It could be a classic “oops” moment — or a first step in a viral social campaign for an upcoming release of a Snapchat competitor.
A banner ad reading “Introducing Bolt – One tap photo messaging” has made an appearance within Instagram for Android. The fact that the “free” link only leads to a dead end in Google Play Store suggests that it wasn’t ready for release.
A screenshot of the banner ad has been posted by various Twitter users, who saw it briefly as they were using the Instagram app on an Android smartphone, only to have it disappear a few minutes later.
Speculation abounds as to whether this was a mistake, a test of an app install ad, or a sneaky marketing ploy.
As TechCrunch’s Sarah Perez points out, mobile app install ads have been a lucrative business for Facebook, and bringing them to Instagram is a logical step.
But then there’s the marketing ploy possibility.
Last month, the social giant launched “ephemeral messaging app” Snapchat-like Slingshot for sending disappearing photos and 15-second videos that you mark up with captions and drawings. But you can’t see a message — a “shot” — until you have sent one back, and you’re sending back a photo/video before you’ve seen theirs.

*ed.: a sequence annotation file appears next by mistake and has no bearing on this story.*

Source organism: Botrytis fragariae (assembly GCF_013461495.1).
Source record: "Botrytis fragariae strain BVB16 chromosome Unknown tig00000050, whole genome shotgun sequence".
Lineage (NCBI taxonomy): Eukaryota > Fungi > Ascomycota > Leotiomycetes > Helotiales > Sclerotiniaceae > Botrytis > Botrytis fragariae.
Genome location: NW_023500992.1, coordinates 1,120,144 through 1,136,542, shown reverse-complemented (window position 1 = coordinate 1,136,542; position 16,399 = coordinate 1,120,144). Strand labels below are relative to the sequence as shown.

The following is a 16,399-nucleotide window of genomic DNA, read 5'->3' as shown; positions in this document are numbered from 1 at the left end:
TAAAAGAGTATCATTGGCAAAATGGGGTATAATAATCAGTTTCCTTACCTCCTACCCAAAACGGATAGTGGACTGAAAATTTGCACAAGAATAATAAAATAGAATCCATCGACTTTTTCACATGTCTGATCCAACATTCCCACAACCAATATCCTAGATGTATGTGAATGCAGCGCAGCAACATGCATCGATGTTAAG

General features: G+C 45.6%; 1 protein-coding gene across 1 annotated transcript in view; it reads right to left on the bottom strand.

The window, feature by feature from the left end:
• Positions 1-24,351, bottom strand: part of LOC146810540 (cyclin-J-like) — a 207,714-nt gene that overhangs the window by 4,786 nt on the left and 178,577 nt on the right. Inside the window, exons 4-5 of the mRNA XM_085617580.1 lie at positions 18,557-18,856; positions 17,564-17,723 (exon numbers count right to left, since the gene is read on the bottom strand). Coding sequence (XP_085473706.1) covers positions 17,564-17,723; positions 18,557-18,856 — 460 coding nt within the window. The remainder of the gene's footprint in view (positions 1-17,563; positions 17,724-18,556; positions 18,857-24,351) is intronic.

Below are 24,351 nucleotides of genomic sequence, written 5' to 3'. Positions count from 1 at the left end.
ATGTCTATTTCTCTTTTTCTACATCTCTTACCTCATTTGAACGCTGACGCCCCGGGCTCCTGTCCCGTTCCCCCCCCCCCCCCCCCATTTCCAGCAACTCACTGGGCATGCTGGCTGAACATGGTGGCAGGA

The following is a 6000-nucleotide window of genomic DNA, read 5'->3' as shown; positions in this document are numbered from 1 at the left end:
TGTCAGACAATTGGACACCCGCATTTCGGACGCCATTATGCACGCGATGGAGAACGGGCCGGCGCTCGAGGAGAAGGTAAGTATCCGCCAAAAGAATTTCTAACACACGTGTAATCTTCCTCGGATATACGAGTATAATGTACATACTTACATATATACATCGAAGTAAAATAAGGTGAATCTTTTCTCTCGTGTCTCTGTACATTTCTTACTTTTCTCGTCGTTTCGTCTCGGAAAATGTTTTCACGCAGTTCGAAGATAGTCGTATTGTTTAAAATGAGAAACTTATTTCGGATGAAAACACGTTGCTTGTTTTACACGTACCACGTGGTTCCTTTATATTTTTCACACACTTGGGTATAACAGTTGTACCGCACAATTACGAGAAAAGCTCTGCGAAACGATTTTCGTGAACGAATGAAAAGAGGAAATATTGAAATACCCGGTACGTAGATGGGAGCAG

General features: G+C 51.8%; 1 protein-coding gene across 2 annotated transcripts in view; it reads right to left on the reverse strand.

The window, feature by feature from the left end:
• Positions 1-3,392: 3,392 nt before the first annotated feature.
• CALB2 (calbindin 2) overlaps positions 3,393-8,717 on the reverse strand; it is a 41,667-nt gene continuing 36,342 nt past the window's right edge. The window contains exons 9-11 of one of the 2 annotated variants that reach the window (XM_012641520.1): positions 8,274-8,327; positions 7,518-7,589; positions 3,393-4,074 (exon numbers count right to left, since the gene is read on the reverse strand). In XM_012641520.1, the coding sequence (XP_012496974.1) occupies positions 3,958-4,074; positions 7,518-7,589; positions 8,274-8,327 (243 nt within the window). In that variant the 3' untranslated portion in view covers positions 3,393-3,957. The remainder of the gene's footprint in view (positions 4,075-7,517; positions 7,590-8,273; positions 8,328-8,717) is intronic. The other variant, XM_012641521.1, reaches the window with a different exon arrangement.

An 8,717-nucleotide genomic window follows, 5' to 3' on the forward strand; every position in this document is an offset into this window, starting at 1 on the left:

While an interesting riff on the whole disappearing photo/video messaging idea, Slingshot — Facebook’s second try at an ephemeral messaging app — has generated pushback about the idea that you have to keep generating and sending imagery, before you can see what others have sent.
So, a third try from Facebook at ephemeralness, with a head fake first, will not be — shall we say — a bolt out of the blue.
Neither Facebook/Instagram nor Snapchat have responded to our request for comments.
The audio problem: Learn how new cloud-based API solutions are solving imperfect, frustrating audio in video conferences. Access here